Now you’ve asked me to be your guide, you will know that we tread the path of life together. That means, for you, there will be a new way, a new normal, a new experience. We will be so team spirited that those meandering paths in life will seem straight and the landscape flat to walk on. I will be your shelter, your living water, your nourishment for life’s journey. You can look back, but it will offer you so little reward that you will want to face forward and move forwards. The view will fulfil you completely. Your perception will be clear. No matter what lies ahead, you will know that all is possible with me. You will not need to be afraid. You will see families, friends and nations come together and be reconciled. Enough of this ‘walking solo’. We will have a community focus. I am doing something new. I am bringing a new desire for unity, a new perspective to treasure and you will all want to remain responsible for its care, because you will see that I care for you with a love that is deep, strong, and unquantifiable because of its magnitude.

You know that, like many before you, you have had eras of your life that have left you dry and wanting. You have walked those desert paths! All life tries to protect itself from the rays of the sun, the piercing sun, that burns as though it has doubled in size and intensity. In your desert era, you tried desperately to escape from it but there was no shelter and no way to progress pain free. On those desert paths, walking, hopping, or running burns underfoot, scolds and forms sores on your skin. Anything and everything made your own desert era worse and there was nowhere and no way to hide, though you tried. Desert travel turns the sensations of thirst and hunger into close enemies. Your own desert experience made enemies of your own mind, body, and soul. You endured the valleys of life’s arduous paths whilst being chained to false hope for better times ahead. Those times were like deceptive paths of promise that are steep, rocky, and dangerous to climb. In that time of your life, you longed to see a fresh landscape heralding better times ahead because you felt your life was at stake.

But you can be reassured, pilgrim, your life is safe because I am the author of life. I do not deal death in the way people often understand death. People understand death as an end, as if life is finite but I am without beginning or end and I work outside of time. My time is in the eternal era of ‘everlasting’. You are my creation and life, your life, doesn’t end. Your life is precious to me because I formed you. As your creator, we will always have an indelible connection. There isn’t even anything I would give you up for. I have everything and you are treasured part of my everything. There’s no one I would give you to. Why would I give you to someone or something that I have created, that I already own? I wouldn’t even want to put you under someone else’s authority. To do so wouldn’t make any sense. What would be the point of giving you to someone who would not love you as I love you? I would never part from you because my love and compassion for you is perfect and insurmountable.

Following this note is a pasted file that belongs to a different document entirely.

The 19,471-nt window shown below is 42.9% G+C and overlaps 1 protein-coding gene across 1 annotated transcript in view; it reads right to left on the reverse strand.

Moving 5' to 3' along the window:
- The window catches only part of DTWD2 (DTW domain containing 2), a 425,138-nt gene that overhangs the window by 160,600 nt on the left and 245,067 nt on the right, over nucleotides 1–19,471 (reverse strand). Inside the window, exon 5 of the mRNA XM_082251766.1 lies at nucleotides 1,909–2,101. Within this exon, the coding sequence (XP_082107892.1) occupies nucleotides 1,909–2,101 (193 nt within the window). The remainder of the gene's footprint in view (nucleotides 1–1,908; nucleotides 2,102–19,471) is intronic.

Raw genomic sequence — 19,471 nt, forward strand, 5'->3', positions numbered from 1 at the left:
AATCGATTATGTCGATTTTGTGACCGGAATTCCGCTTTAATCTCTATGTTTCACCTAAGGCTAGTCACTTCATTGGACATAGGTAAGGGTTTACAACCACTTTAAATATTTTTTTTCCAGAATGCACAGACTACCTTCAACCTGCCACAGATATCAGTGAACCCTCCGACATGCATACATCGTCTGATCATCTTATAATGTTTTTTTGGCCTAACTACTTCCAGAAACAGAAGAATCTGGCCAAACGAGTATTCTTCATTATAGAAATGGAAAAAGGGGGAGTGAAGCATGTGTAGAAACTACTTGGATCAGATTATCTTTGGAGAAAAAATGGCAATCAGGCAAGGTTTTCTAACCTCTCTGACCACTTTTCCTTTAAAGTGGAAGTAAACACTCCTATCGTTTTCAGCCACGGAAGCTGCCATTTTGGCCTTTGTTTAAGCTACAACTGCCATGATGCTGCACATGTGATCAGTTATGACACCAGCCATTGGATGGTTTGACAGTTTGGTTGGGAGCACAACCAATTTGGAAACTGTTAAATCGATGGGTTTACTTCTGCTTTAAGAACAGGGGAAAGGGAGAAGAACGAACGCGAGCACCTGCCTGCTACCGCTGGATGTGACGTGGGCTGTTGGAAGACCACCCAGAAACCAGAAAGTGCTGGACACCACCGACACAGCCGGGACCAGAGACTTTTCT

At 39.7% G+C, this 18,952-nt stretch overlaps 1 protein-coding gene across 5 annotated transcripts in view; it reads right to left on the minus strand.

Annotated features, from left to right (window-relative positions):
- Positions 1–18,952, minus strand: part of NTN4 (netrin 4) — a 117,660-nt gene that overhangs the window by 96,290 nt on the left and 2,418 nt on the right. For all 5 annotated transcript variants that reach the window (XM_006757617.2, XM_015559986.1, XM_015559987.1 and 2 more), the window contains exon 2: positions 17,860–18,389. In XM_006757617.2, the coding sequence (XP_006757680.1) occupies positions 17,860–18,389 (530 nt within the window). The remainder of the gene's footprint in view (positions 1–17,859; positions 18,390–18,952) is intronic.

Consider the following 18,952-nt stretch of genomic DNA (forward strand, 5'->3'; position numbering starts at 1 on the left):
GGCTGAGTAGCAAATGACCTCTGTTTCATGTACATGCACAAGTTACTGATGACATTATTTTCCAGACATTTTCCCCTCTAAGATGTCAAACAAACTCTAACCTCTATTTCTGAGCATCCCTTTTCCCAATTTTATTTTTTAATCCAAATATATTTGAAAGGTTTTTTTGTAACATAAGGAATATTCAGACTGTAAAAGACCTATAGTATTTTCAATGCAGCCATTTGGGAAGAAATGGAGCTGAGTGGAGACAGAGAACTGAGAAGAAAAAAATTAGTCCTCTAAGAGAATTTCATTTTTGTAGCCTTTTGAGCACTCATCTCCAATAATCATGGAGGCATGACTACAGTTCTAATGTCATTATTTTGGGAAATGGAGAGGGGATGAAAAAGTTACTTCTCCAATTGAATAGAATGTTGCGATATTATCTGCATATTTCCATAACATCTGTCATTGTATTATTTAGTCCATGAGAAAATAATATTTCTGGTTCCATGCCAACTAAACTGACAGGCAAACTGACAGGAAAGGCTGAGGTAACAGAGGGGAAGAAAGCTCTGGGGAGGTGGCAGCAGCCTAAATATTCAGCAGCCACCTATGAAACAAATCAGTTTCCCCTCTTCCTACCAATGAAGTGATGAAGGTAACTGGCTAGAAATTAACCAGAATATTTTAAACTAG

So, let’s talk while we walk this journey called life . . .

©Frances Burton


February 17th

Ash Wednesday

As memories of pancakes vanish
the Lenten offering awaits
for bowed heads and contrite hearts.
Humanly torn crosses lie dismantled,
echoing past and present human conflicts,
along with self-made, bewildering human pain
that numbs and paralyses the mind.
But those crosses are blessed,
purified by God’s cleansing fire,
igniting the promise of growth to come.
Blended by drops of healing, Holy oil.
Ready to be used as a witness
to God’s great forgiveness and everlasting Love.
Strengthened with a million uttered prayers
from every race and nation,
And outstretched helping hands,
so that we can live with renewed strength –
in God’s Faith, Hope and Love

Helen McNichol


February 22nd

A reflection from Frances:

The Lord is the Greatest Creator

The Lord is the greatest creator and we are full of joy.

Built into the laws of the universe,
hope can be found in disaster
and we are included so we can bring hope
and light up love as the answer.

Integral to the laws of the universe,
growth is seen in unforeseen places
and deep inside we thirst to thrive
and do the unexpected.

Innate within the laws of the universe,
We can find peace in discord and separation,
and we are included so that we can bring
accord and reparation.

Inherent in the laws of the universe,
There is a pure source of patience,
And we are included so we can resource
patience in static situations.

The Lord is the greatest creator and we are full of joy.

Reflection on Psalm 126 verse 3 by Frances Burton


 

February 2021 Journal

February 1st

We kick off this month with a thoughtful article from Frances which includes a pop-up picture and some creative writing inspired by Isaiah Chapter 43.

Frances explains:

Last month’s Kingdom Arts  focused on Isaiah 43, verse 19: “See, I am doing a new thing! Now it springs up; do you not perceive it? I am making a way in the wilderness and streams in the wasteland.